Tigran examines the idea of using EDC edit checks to assure patient compliance to the protocol.
How should I assure patient compliance to the protocol in a medical device trial?
I get asked sometimes whether automated patient compliance deviation detection and response is not overkill.
After all, all EDC systems allow comparing input to preset ranges and data types (edit checks). Why not use this, already available off the shelf functionality, to catch non-compliance? As Phileas Fogg put it: “Learn to use what you have got, and you won’t need what you have not”.
Why edit checks are not enough
There are 4 issues with using EDC edit checks to enforce patient compliance:
The original purpose of edit checks is to catch data entry mistakes. As they are generated automatically, they need to be robust enough not to fire indiscriminately. The effect non-compliance has on clinical data can be far less clearcut. This is especially true when taking individual variation between patients into account.
Even if we were able to reliably catch non-compliance through clinical data alone, there’s the issue of timing.
Each hour of delay between non-compliance event and a prompt to return to compliance devalues the prompt. Delays could come from a) manually entering source data into EDC, b) edit check firing in batch mode rather than during data entry, c) the time needed to process the edit checks. What’s the benefit of being told you were not compliant one week ago?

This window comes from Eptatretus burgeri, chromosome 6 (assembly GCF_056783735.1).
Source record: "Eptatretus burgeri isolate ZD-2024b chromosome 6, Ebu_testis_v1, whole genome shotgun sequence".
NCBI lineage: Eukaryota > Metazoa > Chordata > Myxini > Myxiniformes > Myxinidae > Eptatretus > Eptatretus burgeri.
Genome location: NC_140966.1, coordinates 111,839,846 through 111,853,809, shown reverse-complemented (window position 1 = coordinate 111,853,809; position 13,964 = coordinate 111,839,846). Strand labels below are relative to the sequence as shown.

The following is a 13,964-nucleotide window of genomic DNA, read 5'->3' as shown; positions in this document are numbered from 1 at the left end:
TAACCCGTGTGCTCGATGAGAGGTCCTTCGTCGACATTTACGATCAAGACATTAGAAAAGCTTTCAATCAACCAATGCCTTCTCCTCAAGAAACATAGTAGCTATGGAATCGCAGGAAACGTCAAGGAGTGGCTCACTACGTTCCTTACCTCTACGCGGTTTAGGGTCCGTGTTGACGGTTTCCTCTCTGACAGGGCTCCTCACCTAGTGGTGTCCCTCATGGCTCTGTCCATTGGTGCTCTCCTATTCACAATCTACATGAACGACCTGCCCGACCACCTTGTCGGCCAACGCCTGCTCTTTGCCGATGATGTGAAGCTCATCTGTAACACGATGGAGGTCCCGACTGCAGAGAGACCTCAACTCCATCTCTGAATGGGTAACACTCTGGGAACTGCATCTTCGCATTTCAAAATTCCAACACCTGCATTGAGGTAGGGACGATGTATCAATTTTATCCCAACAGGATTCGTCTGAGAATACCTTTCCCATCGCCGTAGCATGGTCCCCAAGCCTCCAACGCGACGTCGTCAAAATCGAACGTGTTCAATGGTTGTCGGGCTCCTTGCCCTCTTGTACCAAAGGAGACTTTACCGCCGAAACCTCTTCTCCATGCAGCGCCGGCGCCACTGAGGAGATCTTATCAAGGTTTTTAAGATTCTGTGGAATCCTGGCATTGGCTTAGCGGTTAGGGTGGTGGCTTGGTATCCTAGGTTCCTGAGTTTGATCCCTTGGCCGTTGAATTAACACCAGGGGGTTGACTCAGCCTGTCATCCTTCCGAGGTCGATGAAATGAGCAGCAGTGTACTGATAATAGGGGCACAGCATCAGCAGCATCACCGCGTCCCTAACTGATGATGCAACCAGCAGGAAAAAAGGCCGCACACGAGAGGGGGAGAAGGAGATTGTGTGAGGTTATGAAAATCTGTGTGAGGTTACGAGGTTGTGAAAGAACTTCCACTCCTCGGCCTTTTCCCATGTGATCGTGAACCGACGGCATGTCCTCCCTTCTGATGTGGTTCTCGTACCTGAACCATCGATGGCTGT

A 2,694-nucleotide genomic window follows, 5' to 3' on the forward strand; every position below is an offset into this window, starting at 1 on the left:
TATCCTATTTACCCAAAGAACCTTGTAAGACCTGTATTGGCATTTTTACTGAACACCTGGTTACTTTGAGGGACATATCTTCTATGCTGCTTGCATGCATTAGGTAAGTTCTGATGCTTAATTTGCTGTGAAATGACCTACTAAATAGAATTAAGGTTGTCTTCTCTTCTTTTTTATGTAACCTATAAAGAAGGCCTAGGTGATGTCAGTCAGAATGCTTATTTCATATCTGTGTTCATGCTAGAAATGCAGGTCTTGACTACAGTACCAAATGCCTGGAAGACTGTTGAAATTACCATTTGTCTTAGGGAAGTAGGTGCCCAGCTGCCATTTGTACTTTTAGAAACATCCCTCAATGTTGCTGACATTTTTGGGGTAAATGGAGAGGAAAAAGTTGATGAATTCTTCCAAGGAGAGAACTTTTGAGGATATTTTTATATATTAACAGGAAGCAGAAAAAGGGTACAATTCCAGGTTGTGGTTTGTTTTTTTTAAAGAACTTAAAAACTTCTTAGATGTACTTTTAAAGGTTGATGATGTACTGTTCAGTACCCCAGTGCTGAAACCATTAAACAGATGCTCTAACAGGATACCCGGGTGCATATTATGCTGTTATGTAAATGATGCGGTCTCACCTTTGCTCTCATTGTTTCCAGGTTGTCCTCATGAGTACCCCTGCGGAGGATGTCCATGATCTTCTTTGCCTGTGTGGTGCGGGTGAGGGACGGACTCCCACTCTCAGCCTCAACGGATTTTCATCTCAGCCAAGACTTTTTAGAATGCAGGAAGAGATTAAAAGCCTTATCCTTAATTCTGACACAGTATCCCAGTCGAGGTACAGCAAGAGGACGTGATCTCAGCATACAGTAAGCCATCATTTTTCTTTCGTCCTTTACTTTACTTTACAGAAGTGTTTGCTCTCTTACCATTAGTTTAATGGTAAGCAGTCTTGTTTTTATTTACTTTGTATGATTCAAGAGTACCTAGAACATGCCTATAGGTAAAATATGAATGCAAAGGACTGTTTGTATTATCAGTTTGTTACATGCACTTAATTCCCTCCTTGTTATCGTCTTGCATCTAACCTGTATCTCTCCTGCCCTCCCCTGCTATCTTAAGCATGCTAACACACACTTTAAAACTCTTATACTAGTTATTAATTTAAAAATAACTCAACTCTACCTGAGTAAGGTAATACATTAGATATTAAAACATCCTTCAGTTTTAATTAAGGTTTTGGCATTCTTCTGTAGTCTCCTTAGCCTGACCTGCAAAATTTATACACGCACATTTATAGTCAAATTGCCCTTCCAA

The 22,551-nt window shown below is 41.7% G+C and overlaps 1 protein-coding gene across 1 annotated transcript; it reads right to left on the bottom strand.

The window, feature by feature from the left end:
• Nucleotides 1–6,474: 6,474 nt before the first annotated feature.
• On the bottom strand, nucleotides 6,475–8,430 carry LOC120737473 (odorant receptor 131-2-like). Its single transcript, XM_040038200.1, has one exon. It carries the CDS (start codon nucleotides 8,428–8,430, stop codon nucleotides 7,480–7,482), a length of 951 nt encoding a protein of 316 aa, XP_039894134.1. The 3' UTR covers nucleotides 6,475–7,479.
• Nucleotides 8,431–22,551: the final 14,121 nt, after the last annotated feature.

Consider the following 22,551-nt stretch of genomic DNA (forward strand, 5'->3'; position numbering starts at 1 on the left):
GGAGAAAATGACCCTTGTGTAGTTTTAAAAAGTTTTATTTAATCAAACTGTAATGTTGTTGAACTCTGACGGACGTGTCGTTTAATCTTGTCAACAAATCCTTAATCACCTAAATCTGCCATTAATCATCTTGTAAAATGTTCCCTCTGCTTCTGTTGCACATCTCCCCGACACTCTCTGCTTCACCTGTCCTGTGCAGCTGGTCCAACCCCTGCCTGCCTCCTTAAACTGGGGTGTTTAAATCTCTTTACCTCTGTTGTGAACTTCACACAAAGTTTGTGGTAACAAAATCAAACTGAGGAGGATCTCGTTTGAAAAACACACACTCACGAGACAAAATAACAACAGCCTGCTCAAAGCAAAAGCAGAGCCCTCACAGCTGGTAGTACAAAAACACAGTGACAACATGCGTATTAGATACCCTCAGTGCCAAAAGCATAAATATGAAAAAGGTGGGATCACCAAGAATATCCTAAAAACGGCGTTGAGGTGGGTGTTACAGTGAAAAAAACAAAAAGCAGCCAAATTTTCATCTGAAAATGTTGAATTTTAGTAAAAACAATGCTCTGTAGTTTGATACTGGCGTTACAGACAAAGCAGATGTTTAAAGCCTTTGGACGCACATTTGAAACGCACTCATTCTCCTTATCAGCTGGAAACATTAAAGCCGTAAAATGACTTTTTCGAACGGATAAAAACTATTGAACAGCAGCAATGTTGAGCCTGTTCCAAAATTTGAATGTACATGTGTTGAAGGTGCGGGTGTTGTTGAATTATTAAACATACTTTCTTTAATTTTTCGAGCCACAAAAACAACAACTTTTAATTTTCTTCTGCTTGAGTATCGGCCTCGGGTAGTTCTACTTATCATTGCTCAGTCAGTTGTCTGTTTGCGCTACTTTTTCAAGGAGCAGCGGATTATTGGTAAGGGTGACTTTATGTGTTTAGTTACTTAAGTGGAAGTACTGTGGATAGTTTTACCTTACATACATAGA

Talk of closing the stable door after the horse has bolted…
By the time the nurse contacts the patient, the damage has already been done. No reinforcement is possible, as a patient could (theoretically) be reminded about the need to be compliant with the interval of several weeks – in which case this will serve as a token reminder, nothing more.
The study nurse may not have spare time on her hands
Let’s assume we live in an ideal world, where the study nurse isn’t overwhelmed by thousands of edit checks firing for no reason, and where data flows into EDC with no delay.
Even if this is true, there’s still the small matter of actually reaching out to the patient. When compliance reaches 90% that’s considered a good result – so in the best case scenario, the nurse would need to reach out to patients in 10% of cases. Edit checks are meant to be resolved immediately. If the EDC used fires edit checks during data entry, then the data entry process will be paralyzed. If edit checks are fired in the background, then the whole data cleaning/query resolution process would stall.
Edit checks are not an operational tool
What would happen in reality, though, is that any edit checks introduced to monitor patient compliance would be overridden by site staff. Together with any legitimate edit checks designed to keep the errors out. Resulting in the same level of compliance and much dirtier database. And that’s best case scenario, if otherwise no data would be entered at all.
Tigran Arzumanov is an experienced business development/sales consultant running BD as a service, a Contract Sales Organization for Healthcare IT and Clinical development.